“He will not even help a friend? How can we trust him?”

In this way, cross-cultural business relations can be easily damaged or decimated, when the motives of other cultures are not understood.

Next week, we’ll talk about how to avoid this misunderstanding.

Rule of Law in Culture: Are Laws More Important Than Relationships?

A hypothetical scenario:

Your best friend is picking you up to head out on the town. As you head into the city center, you notice your friend is driving quite fast; 40 mph in a 20 mph zone down a crowded street.

You see a pedestrian take a step off the sidewalk ahead of your friend’s car. “Look out!” you shout. But it’s too late. Your friend accidentally hits the pedestrian.

An ambulance is called, paramedics try to save the victim, but he doesn’t make it. He dies on the way to the hospital.

Weeks later, you are called to court as a witness to the fatal accident. You know your friend was driving well over the speed limit, but if you tell the truth, he’ll go to prison. If you lie for your friend, he’ll walk away.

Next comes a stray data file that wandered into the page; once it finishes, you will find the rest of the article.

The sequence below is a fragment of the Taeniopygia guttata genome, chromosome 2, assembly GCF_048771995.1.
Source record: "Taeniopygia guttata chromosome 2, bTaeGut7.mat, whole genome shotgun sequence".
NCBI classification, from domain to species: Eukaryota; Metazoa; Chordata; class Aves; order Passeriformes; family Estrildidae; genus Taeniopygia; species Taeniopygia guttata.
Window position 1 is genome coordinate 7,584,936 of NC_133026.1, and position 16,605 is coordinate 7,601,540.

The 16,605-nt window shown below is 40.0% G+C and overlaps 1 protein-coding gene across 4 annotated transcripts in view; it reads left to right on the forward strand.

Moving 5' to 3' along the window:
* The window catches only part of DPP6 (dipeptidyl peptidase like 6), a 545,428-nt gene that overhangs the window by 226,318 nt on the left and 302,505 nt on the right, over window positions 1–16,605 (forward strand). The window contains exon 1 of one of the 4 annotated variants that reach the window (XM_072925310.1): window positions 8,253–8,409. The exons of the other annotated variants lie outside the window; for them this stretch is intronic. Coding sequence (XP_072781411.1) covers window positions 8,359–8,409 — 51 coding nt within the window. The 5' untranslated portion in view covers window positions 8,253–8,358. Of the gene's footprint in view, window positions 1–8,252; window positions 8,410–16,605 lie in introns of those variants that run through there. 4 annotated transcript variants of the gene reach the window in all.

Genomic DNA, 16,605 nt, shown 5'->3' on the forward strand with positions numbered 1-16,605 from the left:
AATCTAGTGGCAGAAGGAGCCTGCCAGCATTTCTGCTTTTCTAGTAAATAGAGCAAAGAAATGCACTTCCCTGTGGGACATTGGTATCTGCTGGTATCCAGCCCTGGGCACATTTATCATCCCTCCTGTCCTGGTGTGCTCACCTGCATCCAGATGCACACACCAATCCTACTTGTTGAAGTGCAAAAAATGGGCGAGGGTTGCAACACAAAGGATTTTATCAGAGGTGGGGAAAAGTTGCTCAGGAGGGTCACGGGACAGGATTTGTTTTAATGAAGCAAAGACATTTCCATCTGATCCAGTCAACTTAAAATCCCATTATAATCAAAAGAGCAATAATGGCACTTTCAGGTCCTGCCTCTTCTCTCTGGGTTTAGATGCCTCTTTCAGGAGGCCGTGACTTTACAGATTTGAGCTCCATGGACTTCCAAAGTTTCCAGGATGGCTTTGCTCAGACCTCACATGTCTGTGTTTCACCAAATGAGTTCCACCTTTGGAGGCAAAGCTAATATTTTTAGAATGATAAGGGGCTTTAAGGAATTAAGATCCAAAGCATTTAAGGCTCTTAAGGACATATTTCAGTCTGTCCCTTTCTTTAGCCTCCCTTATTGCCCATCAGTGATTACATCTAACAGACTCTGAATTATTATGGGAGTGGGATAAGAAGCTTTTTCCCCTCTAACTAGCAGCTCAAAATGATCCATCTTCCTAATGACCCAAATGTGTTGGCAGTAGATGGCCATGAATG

Would you lie? Or would you tell the truth?

Survey: Venezuela vs. USA

This was the exact scenario given in a survey sent to 46,000 managers in 40 different countries in a study by Fons Trompenaars and Charles Hampden-Turner.

As a preface, Hofstede’s cultural dimensions define the US is a rule-based society; Venezuela is a relationship-based society.

Knowing this, which society do you think would choose to be truthful in this matter? And which do you think might lie to protect a friend?

As you can see below, the results were exactly as you’d expect.

additional_charts_CMYK-02

96% of American citizens surveyed said that, when confronted with this situation, they would tell the truth and abide by the law. Only 34% of Venezuelans agreed.